The message of “us verses them” is particularly grating. My body automatically responds with a big NO! My body knows it isn’t true – that it’s neither healthy nor helpful. This fits with what I know on a more intellectual level – that our exquisite nervous systems are wired for relationship and cooperation, not relentless fighting and antagonism. I cut my activist teeth promoting crisis and confrontation, now I don’t believe either moves us toward fundamental change.
This all came to mind as I read Bill McKibben’s recent article in the July issue of Rolling Stone, Global Warming’s Terrible New Math: Three simple numbers that add up to global catastrophe and that make clear who the real enemy is. McKibben presents the latest science on global warming and a grim prediction about our ability to avoid a two degree Celsius rise in global temperature. Anything above two degrees, the scientific consensus tells us, is likely to result in catastrophic climate change. And the real enemy is, in McKibben’s view, the fossil fuel industry. If only it were that simple.
I have great appreciation for McKibben’s doggedness and high visibility on the climate change issue. That makes it all the more frustrating when leaders like McKibben continue to emphasize us versus them thinking and fail to put their issues in a larger context.
We see the assumption that movements need enemies in play everywhere — in the Occupy movement (it’s Wall Street and the banks!), gun control (the NRA!), the Tea Party (Big Government!), and on it goes. And if the issue and movement goals are limited in scope, then, yes, there is value in establishing a clear enemy.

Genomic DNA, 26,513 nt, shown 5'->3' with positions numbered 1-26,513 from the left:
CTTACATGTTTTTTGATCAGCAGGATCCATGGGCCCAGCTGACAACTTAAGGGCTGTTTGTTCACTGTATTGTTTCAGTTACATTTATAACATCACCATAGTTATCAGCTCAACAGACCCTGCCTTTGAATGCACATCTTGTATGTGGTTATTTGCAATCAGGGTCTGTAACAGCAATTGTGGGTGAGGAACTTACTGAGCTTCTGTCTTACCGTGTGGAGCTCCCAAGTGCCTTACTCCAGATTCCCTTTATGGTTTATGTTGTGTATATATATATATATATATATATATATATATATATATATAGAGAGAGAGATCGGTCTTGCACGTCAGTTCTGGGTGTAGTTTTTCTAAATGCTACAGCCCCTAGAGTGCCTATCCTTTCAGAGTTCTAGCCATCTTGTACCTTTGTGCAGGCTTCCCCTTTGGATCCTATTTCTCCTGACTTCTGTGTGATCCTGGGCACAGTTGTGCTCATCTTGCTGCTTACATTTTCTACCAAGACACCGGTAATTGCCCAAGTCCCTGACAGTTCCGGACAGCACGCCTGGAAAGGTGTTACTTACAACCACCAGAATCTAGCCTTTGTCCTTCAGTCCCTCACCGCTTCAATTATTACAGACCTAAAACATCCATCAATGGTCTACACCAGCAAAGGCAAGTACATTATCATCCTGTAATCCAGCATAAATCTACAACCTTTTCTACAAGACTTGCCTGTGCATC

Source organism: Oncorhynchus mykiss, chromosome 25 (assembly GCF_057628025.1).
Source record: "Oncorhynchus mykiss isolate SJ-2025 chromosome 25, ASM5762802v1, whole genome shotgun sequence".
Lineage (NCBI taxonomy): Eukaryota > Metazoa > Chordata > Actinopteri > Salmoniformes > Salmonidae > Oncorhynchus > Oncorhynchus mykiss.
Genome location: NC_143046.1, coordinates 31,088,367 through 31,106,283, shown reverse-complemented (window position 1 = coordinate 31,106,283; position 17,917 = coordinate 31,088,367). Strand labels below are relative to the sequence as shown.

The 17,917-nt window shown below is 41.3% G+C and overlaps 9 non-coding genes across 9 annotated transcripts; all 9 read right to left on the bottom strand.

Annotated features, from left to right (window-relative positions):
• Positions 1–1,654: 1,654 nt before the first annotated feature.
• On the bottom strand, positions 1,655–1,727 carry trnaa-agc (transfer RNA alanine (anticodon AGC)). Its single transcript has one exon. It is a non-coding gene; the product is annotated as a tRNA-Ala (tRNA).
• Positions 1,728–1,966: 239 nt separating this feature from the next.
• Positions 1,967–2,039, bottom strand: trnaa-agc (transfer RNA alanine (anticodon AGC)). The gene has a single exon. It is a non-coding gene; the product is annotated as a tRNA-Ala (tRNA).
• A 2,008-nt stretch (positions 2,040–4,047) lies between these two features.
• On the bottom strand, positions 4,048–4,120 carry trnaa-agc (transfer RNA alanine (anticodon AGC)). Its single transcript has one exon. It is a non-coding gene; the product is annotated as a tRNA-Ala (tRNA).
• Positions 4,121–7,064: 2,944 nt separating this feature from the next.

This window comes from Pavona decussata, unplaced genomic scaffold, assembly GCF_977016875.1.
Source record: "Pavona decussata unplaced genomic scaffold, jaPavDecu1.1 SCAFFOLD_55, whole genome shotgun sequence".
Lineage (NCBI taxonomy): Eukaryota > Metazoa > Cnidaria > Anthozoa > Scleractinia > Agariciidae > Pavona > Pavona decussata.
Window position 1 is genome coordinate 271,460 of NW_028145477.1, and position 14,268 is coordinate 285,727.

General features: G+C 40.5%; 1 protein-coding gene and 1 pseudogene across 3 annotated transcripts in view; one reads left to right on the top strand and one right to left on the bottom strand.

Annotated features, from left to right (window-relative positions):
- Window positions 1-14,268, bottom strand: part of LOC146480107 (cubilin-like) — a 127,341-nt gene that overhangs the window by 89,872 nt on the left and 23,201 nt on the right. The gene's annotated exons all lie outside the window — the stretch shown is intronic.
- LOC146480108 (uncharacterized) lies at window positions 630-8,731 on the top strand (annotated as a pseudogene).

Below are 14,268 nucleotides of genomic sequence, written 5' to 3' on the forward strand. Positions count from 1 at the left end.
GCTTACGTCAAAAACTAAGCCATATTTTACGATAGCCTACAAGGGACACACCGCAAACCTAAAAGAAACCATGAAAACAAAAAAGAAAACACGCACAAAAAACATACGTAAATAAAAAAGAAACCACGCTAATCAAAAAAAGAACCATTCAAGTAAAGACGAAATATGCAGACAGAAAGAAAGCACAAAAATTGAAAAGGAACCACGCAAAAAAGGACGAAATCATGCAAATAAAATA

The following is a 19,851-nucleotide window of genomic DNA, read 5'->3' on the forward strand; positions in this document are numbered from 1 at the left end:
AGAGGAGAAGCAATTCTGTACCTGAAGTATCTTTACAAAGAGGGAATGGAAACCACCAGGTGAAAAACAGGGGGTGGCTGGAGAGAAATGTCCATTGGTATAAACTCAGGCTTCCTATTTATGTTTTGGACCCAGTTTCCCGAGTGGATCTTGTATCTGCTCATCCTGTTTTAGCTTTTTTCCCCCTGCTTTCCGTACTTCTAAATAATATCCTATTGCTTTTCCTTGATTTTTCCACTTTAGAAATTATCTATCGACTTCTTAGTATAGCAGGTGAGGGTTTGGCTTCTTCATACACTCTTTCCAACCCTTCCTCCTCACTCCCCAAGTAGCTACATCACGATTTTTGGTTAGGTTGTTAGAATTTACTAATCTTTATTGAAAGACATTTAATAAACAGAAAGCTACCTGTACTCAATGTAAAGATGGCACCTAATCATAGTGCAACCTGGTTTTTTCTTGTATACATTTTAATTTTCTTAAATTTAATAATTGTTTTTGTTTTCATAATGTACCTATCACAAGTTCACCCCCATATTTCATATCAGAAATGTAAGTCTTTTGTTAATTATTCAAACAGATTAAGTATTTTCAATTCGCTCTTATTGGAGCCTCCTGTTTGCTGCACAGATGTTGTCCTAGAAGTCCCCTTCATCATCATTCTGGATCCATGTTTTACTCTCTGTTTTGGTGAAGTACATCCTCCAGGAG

But there is no precedent for what we are facing. We are confronted not merely with climate chaos, but with a host of other pernicious issues. Along with dependence on fossil fuels and the many facets of the environmental crisis, there is militarism, war, terrorism, the continued threat of nuclear holocaust, poverty, racism, and population growth.
These issues are linked and intertwined, they are boiling over and do threaten life on earth as we know it. Changing course means changing who we are, what we think, and how we behave on the most fundamental levels. The root cause is our most deeply rooted beliefs about ourselves and the world, not the fossil fuel industry, the NRA, banks, or the two-party system. Most specifically, the problem lies with the belief in separateness that we have all internalized at some level – the belief that we are separate from nature, from each other, and from other species; that the mind is separate from the body, the body separate from spirit, and spirit separate from anything that matters.